Countering Violent Extremism is a goal that all communities should actively participate in, because it is evident that extremism affects more than Muslim and Middle Eastern populations. We have seen extremism take hold in various other communities. Faith-based, civic, and social groups can build communities that are open, and inclusive. Interfaith groups across the country are doing this work, and it must continue to grow. Building thriving and inclusive communities creates a citizenry who feel that they belong in their communities, and are welcomed by their respective members. This sense of belonging makes them far less open to the idea of traveling abroad to join terror organizations or joining terrorist cells at home.

National Security is Complex

National security, and foreign policy are complex. This short and sweet sentence will be evident to many, especially those who study this topic. I am in no way an expert on this, but throughout my studies, I have come to realize that the word quite precisely describes the topic. Many times the concept of complexity is ignored in the public discourse about our national security, and foreign policy (and even other issues). This leads to an ill-informed population. This also leads to bogus conspiracy theories.

Complex can be defined as: an intricate or complicated association or assemblage ofrelated things, parts, units, etc.  [source: “complex”. Dictionary.com Unabridged. Random House, Inc. 7 Nov. 2016. <Dictionary.com http://www.dictionary.com/browse/complex>.]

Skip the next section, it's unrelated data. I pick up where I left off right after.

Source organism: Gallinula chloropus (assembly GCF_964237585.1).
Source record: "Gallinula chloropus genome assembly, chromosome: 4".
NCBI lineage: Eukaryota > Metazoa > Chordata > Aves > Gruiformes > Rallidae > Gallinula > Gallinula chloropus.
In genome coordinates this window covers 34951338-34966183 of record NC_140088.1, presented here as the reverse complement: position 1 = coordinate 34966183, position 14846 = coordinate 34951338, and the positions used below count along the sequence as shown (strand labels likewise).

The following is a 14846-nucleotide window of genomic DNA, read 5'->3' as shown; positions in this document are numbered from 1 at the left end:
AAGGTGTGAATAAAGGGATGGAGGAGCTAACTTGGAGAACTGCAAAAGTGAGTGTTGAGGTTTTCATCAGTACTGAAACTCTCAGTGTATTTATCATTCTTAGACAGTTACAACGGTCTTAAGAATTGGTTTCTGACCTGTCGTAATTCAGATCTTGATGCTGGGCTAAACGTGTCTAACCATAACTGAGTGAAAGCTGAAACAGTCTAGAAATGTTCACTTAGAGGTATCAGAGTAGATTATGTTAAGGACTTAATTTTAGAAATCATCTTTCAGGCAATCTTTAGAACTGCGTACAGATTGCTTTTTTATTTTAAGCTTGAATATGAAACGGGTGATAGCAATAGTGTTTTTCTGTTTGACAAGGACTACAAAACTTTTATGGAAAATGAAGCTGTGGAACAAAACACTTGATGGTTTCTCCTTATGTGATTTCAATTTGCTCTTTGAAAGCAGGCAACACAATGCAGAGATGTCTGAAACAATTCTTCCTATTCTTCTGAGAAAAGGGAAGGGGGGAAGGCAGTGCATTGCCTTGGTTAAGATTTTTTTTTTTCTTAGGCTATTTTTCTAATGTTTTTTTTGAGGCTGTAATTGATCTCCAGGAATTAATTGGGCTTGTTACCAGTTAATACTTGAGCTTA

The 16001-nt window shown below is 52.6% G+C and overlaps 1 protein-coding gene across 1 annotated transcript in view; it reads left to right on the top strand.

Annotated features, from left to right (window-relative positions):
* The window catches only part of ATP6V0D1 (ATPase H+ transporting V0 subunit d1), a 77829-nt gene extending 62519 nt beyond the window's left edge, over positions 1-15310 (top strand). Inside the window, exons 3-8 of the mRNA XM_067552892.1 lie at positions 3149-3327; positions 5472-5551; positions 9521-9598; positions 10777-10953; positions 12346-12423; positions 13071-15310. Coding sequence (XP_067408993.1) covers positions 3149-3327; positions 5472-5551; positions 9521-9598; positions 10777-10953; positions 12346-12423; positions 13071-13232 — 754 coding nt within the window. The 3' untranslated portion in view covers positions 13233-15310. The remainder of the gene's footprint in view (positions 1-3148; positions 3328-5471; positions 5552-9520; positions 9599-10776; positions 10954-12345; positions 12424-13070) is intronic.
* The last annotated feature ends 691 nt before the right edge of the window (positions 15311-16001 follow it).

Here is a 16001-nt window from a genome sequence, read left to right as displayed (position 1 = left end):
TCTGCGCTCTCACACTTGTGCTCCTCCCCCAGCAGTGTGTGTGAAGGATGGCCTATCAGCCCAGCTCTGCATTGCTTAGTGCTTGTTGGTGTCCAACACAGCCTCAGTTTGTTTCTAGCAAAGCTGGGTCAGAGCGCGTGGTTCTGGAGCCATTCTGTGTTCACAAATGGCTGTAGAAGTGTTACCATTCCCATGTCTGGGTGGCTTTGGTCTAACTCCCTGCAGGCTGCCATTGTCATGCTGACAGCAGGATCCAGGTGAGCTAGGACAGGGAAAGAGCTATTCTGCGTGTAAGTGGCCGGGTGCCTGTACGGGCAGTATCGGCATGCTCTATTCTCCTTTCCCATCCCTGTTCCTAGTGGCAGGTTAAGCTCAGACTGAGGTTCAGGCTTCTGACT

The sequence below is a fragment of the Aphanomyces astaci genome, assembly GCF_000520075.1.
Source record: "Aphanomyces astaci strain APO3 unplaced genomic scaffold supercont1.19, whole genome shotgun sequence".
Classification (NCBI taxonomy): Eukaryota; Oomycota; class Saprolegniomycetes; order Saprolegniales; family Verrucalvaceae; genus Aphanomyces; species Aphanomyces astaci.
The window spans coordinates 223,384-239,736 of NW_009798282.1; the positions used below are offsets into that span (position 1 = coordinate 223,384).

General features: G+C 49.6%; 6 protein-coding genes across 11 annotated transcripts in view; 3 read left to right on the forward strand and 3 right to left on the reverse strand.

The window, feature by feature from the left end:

Relating this definition to the subject of national security is easy. The hard part is examining the complexity of a national security issue, and reducing that complexity enough so that useful information can be gleaned, and acted upon (by policy makers). Intelligence scholars and practitioners use the term: Reduction of uncertainty. While this post isn’t quite about intelligence theory, the uncertainty reduction concept fits in well here when trying to make the point that complexity should be noted the next time you find yourself in a heated debate about Syria at the Thanksgiving table. To further illustrate complexity, take a look at this list of those involved in the Syrian Civil War: From Wikipeda. Even if this list is the only information you know about the Syrian Civil War, you see a problem that is an intricate or complicated association or assemblage of related things… [see source above].  With this many actors having something or many things at risk in this war, the situation is much more complex than a one size fits all answer. The questions too, are copious. No longer is it sufficient to only ask: How do we defeat ISIL? An additional question could be: And how do we end the sectarian divisions that threaten a democratic Syria? The follow up question could be: Is a Syrian democracy tenable, and how will it serve U.S., and allied interests, or can security interests and peace be maintained through a different form of government? Many more questions can be asked on this topic. The aforementioned were merely a small handful of questions to illustrate the importance of recognizing complexity. 

This was  one example of a national security topic. The realization that complexity plays a large role in these matters leads to more informed public discourse, and less scapegoating and finger pointing at a perceived root cause of an issue.